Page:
Using aspirin to prevent heart attacks may do more harm than good
Healthy people who take a daily aspirin as a preventative against heart attack and stroke may be doing more harm than good, a doctor has warned.
Thousands of healthy people take a daily aspirin to ward off potential heart attacks and strokes. In addition doctors prescribe low-dose tablets to some patients with diabetes, who are at increased risk of suffering heart disease.
But Dr Ike Iheanacho, editor of the Drug and Therapeutics Bulletin, says that for people with no symptoms of heart disease the practice should be abandoned because the evidence does not back it up. In addition, taking too much aspirin may cause dangerous bleeding of the stomach.
A daily aspirin has been shown to reduce the risk of repeat heart attacks and stroke by up to a third. However, recent evidence suggests that where patients do not have symptoms of heart disease, it may be counter-productive, reports the Mail.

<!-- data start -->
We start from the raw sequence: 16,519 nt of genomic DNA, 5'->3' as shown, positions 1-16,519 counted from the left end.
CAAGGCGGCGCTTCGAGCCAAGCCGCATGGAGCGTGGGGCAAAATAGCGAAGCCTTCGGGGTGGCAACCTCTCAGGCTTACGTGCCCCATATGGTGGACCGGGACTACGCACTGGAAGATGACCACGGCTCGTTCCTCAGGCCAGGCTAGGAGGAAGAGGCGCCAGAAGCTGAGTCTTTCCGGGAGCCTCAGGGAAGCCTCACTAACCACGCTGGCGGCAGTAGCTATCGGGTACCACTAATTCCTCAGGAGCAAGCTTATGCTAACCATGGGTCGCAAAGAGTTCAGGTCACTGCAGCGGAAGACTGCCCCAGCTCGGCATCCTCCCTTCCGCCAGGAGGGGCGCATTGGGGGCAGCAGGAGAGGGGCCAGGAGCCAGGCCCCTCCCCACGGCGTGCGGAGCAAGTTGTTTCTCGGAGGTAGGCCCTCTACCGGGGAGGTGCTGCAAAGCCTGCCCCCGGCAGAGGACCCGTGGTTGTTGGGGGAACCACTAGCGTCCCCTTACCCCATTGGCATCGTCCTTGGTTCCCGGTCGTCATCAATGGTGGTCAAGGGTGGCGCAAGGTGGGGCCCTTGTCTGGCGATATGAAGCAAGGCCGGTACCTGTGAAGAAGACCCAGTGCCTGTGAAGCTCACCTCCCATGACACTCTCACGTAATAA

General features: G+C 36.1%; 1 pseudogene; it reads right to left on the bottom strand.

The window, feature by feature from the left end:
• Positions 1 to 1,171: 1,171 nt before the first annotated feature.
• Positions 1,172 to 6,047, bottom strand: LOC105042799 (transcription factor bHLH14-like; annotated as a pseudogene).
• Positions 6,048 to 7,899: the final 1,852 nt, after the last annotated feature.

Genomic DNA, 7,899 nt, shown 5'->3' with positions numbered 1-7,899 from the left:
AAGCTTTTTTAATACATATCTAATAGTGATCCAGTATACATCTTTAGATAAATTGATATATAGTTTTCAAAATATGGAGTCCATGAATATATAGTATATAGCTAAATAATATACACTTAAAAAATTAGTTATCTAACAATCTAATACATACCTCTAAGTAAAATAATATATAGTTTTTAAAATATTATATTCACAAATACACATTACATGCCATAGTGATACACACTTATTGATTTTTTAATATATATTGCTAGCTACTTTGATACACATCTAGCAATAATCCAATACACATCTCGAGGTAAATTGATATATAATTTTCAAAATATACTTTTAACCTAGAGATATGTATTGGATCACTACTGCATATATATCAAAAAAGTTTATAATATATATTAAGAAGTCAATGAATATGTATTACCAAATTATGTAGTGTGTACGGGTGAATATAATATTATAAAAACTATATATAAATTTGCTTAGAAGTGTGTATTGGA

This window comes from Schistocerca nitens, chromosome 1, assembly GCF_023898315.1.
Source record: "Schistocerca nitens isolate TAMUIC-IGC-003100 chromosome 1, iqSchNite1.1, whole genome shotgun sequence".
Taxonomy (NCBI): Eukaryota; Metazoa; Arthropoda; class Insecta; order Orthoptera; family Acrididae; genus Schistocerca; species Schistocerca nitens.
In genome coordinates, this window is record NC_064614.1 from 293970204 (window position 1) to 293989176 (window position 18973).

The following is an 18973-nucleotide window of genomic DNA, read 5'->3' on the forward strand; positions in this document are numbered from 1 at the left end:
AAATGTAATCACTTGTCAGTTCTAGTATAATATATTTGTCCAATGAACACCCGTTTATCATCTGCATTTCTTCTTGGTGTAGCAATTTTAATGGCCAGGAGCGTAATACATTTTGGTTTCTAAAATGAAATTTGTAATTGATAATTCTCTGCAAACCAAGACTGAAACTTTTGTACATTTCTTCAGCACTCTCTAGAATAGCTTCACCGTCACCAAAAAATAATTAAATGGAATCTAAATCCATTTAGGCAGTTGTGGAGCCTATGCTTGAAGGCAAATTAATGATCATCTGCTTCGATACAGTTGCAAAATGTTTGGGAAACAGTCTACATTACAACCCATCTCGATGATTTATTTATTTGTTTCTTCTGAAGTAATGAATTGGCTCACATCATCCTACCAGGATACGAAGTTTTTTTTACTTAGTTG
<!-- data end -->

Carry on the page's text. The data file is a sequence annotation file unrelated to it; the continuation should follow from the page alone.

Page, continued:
A British study in September found that in people without heart disease, taking aspirin can double the chances of dangerous internal bleeding without having any effect on the rate of heart attacks and strokes.
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